GM's Renaissance Center headquarters shortly before the new sign was unveiled
The familiar blue-block General Motors logo that has adorned the automaker's headquarters, ads and websites for many years is down from the building, but not all the way out of existence.
GM dropped the old familiar logo from its Renaissance Center headquarters on November 18, ushering in a new era with its initial public offering of stock. The sign was replaced with a 625-foot LED electronic board that will show logos from the company's past. The sign was switched on as GM's stock began trading again on the New York Stock Exchange.
The two-story blue-block GM log has also been stricken from the GM.com website. It does still live, however, on GM's media website, and on an internal GM site. GM spokesperson Pat Morrissey says that the ol' familiar blue-block GM logo that brought the automaker through the Jack Smith and Rick Wagoner eras, and through Pontiac Azteks and Saab 9-7Xs, will not disappear from GM's typographic life. "[Chief marketing officer] Joel Ewanick thought the building and website needed fresh looks, but we will not be getting rid of the familiar logo all together," says Morrissey.
GM has long been ambivalent about its corporate logo and brand. In 2009, the year GM went into bankruptcy, it dropped the GM logo from its vehicles. And it has steadily moved away from advertising GM as a brand on TV, radio and print. The irony, though, is that it did not change the trading ticker symbol from the old company. The company trades as GM on the NYSE. On the Toronto Stock Exchange, however, GM gave up the ticker symbol when it de-listed from the TSE in 2007. Now, it wants it back from Geo Minerals Ltd., which took the symbol, and is offering to buy it back from the mining company.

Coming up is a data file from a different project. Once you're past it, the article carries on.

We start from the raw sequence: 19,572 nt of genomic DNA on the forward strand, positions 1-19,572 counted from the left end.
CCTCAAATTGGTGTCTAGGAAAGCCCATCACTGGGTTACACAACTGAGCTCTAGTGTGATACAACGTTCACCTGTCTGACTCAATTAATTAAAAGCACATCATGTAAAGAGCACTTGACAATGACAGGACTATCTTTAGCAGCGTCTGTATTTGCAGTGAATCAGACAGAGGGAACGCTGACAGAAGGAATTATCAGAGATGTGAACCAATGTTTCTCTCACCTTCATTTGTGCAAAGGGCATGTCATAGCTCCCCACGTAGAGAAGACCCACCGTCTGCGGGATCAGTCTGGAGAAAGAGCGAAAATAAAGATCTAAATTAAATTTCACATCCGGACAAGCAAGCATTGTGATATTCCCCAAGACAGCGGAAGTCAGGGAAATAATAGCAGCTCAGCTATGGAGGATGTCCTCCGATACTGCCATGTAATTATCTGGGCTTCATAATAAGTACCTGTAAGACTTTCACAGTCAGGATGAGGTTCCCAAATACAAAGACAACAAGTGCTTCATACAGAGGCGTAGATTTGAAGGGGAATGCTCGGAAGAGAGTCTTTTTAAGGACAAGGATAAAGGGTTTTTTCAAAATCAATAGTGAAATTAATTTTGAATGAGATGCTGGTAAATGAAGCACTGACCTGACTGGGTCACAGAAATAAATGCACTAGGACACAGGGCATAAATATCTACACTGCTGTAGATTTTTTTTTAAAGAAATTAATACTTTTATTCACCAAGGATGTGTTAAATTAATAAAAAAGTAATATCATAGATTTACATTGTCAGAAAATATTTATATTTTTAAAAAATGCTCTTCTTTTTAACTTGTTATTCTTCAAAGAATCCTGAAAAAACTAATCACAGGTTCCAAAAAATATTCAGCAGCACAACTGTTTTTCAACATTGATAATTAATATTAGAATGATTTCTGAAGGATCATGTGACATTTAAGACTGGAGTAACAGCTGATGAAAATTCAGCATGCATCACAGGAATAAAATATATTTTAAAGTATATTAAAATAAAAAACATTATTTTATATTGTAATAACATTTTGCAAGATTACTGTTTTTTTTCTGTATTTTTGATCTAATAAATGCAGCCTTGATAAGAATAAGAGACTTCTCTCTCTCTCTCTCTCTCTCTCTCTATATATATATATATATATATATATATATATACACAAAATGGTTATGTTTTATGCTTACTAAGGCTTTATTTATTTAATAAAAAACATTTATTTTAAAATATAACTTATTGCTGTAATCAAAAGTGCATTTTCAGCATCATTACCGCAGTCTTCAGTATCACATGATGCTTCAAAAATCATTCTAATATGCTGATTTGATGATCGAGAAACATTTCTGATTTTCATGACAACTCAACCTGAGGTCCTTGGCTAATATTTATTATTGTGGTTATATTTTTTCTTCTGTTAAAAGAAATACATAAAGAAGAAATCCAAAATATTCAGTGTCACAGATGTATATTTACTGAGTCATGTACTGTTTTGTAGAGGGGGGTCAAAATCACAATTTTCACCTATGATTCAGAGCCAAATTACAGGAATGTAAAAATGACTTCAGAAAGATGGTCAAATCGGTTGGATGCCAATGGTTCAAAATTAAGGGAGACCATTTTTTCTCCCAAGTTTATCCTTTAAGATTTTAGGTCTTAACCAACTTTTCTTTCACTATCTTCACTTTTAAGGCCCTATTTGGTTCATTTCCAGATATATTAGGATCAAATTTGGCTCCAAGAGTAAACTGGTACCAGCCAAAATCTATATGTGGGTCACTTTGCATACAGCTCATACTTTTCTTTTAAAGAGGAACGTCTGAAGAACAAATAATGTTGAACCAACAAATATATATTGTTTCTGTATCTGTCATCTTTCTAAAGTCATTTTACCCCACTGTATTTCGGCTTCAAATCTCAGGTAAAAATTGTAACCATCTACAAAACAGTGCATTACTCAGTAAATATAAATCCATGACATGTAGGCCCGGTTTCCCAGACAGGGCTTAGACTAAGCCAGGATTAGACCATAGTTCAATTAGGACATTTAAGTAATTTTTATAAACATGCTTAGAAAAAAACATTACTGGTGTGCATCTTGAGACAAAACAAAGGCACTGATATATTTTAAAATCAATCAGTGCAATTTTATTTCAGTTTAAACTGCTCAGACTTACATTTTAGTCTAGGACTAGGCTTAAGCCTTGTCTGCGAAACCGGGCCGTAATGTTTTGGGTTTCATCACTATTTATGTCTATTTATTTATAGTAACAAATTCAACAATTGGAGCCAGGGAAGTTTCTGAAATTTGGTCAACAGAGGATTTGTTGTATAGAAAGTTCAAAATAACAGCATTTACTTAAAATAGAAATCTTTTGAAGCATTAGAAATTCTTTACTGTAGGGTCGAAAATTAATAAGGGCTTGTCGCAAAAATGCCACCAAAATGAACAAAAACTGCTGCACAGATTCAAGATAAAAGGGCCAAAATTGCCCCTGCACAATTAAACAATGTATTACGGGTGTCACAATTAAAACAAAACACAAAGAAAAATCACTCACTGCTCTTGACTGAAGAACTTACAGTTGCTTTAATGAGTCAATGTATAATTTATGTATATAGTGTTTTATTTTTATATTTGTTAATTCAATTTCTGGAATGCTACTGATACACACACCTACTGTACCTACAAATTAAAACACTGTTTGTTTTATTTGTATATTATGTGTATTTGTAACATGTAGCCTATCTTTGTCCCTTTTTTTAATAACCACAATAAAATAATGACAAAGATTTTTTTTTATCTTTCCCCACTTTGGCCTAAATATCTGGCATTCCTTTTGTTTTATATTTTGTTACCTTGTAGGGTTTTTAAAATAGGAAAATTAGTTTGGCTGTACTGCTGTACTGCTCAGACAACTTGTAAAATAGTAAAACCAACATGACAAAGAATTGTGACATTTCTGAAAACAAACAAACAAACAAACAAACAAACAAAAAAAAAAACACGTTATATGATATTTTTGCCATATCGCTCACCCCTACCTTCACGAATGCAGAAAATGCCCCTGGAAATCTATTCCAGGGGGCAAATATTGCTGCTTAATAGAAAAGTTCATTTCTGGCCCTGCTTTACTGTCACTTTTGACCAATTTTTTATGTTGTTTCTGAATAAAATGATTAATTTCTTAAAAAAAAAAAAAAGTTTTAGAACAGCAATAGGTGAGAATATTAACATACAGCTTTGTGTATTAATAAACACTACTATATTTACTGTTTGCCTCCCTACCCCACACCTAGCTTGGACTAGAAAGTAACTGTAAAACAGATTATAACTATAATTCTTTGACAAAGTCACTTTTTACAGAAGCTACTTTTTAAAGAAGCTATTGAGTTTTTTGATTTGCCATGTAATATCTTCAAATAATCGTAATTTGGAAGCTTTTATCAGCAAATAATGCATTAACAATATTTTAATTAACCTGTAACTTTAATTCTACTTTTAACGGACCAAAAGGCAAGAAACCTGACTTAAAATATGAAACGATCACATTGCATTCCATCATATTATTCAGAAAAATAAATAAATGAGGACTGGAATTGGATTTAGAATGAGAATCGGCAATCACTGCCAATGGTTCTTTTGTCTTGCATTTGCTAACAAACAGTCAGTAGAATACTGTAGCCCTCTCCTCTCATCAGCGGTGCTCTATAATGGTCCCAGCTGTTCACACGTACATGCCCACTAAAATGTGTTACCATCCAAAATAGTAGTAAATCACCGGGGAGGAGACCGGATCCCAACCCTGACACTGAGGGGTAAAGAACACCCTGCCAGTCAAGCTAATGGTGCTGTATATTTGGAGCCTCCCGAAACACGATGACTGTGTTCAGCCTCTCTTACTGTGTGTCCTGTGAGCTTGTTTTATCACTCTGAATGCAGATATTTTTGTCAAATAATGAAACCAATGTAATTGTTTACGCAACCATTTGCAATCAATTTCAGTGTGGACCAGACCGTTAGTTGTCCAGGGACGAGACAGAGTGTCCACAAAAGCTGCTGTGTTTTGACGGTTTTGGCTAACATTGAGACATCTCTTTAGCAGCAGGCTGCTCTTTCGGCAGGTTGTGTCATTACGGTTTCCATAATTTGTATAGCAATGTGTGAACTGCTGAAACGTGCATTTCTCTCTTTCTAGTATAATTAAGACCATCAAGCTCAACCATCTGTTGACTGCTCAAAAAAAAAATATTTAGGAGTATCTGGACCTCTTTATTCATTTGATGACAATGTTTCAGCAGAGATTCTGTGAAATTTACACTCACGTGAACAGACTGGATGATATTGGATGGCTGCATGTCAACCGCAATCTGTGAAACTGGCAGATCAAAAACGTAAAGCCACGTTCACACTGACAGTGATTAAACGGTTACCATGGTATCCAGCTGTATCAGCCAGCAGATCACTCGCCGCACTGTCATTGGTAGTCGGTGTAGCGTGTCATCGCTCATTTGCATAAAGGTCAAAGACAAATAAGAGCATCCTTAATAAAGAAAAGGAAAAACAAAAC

There is a lot of recent history with regard to automaker logos and their buildings in Detroit. When Jacques Nasser took over at Ford in 1999, he took the Ford blue oval logo off the Dearborn headquarters building, and replaced it with the Ford Motor Co. script "trust-mark." That was to symbolize the fact that Ford was a diversified company, including European luxury brands, as well as the other businesses Nasser set about buying. Later, when William Clay Ford Jr. took over as CEO and wanted to refocus employees and the world on the idea that the Ford brand was the core of the company, he dropped the trust-mark and re-installed the Ford blue oval.
"This is historically one of those measures to try and change mood, like giving the front-porch a new coat of paint and hanging a wreath," says independent marketing consultant Dennis Keene, who advises companies on corporate image. "It is a good idea to do when you are making sweeping changes to a company and culture, which GM certainly has been doing." It is, however, a bit unusual for a company to employ several different graphic renditions of a corporate logo. "It's a signature for a company and a brand," says Keene. "I don't think it's a good idea to have so many different ones floating around... it looks like you can't make up your mind."
[Images: Paul Sancya/AP, Fabrizio Constantini/New York Times]